Lying on her back on a cushioned dolly, Cori Craciun carefully sands a 170-pound Indonesian raintree slab, smoothing areas where she’ll attach a curved, black metal pedestal.
The 6-by-3-foot live-edge table was commissioned by a customer who fell in love with the two pieces—the stark contrast of the contemporary pedestal against the raw wood’s rustic beauty.
Craciun creates her distinctive live-edge and petrified wood furniture inside a 1,700-square-foot studio behind her shop, Sticks & Stones Collection, in the Naples Art District, where she combines her love of natural wood and large gemstones. The shop features everything from tables, consoles and gemstones to sculptures, paintings and accent pieces, such as mirrors, vases and bowls.
“It’s bringing nature into your home,” Craciun says. “It’s like a focus for your house. You need a natural element. Nowadays, people run, run, run. They never stop. Nature grounds you.
“The stones, too. They have all these benefits,” she adds.
She carefully chisels, cuts and sands the slabs to retain the tree’s natural edge. Knots and cracks are filled with brown epoxy, so they remain visible while creating a smooth surface. “You can stain it a different color, but they’re beautiful the way they are,” she says. “I do whatever the wood tells me.”
Looking at her artistry, you’d think she’d been handcrafting wood for decades, but she opened her shop in 2018 after teaching herself the craft.
Ever since she was a child playing in the woods, mountains and rivers of Transylvania, nature inspired her. She immigrated to the U.S. in 1999 after seeking political asylum in Hungary. Romanians here were tile installers, so she learned the trade. “I was always handy with tools,” she says. When her sister, Daniela, asked her to be a partner in Daniela’s restaurant in North Naples in 2009, she renovated the space and did everything but cook.
But her passion kept calling. “I was looking for a piece of wood to put one of my rocks on. I saw a picture of a teakwood table and loved it. I said, ‘Oh my God. It just goes together. Mother Nature created it,’” she says. “Then a lightbulb went off.”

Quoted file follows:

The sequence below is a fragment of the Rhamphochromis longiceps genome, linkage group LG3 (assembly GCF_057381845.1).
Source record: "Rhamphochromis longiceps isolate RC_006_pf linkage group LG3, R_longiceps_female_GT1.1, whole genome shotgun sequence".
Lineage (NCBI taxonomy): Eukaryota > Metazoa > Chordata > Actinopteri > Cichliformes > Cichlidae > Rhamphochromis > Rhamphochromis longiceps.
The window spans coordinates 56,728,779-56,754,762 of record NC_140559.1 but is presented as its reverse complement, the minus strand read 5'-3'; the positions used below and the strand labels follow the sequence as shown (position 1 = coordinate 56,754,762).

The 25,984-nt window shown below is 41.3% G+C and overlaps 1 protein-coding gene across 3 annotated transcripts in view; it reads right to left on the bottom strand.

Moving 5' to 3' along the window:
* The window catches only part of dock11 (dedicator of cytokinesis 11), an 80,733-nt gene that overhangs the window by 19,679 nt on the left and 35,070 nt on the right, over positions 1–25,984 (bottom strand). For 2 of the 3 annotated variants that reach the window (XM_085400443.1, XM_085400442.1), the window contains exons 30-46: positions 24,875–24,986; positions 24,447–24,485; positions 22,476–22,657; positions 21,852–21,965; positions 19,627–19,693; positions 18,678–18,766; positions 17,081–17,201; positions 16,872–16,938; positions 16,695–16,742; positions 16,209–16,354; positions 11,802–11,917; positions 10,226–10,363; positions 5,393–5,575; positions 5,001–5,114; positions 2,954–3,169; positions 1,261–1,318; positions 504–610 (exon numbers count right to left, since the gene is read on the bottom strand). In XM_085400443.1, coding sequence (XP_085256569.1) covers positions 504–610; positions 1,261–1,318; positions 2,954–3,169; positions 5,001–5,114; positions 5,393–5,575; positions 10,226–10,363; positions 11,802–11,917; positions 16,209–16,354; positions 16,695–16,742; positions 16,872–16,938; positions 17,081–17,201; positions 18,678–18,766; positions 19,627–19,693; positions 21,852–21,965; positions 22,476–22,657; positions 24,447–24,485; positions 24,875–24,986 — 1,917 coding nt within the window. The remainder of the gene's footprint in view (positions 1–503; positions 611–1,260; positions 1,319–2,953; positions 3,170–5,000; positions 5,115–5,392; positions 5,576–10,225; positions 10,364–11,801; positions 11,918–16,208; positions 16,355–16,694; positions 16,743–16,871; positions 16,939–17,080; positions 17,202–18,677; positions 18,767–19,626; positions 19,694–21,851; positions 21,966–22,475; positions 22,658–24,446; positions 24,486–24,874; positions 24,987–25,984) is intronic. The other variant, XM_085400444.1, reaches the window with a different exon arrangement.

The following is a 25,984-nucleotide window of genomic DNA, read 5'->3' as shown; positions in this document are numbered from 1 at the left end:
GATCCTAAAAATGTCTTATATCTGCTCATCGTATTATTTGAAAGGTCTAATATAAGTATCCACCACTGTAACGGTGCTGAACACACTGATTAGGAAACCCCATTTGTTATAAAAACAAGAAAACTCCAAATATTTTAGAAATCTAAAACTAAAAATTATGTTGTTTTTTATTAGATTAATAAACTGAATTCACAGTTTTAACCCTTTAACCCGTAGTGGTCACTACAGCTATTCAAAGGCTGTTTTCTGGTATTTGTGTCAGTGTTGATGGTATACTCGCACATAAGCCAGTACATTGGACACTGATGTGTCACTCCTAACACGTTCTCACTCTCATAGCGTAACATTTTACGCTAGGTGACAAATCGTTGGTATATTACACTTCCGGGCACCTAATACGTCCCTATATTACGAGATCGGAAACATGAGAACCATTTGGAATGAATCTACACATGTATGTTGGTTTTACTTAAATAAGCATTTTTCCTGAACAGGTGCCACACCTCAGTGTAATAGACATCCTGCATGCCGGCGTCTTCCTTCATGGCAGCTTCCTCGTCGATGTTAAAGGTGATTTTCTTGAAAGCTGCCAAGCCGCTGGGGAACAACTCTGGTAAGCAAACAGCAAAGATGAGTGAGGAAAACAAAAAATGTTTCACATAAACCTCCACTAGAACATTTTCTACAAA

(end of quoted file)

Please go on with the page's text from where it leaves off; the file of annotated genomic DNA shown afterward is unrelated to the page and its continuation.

She researched live-edge and petrified wood furniture and learned from epoxy and paint suppliers and manufacturers. When the sisters closed their restaurant after eight years, she opened her shop the following year.
Craciun, who is president of Naples Pride, sources gems from suppliers and shows, and also creates pieces from tamarind, lychee and liana, a vine. Petrified wood is created when a volcano erupts, covering everything with ash. Water seeps into the wood, decaying it and transforming it to stone. “This piece is 25 million years old,” she says of a colorful, undulating stump table.
Before the pandemic, she used to fly to Indonesia for slabs, and planned to visit Thailand. Now she selects slabs through What’sApp, using videos and photos.
What’s next? She plans to incorporate stones into wood pieces with clear epoxy.
Artist Chrissy Noonan, who taught Craciun abstract painting years ago, saw her gift and urged her to follow her passion.
“When she invited me to the gallery to see what she’d done with rocks and wood, I was just astounded,” Noonan says. “She crafts these raw materials into beautiful tables. The first time I saw the petrified wood, I knew I absolutely had to have a console table.”
She bought two petrified wood pieces for her living room and a large blue onyx that reminds her of the Gulf. Noonan, who now displays Craciun’s art at the shop, explains: “The amount of love and attention, craftsmanship and detail she puts into it and the stones she purchases is just perfection.”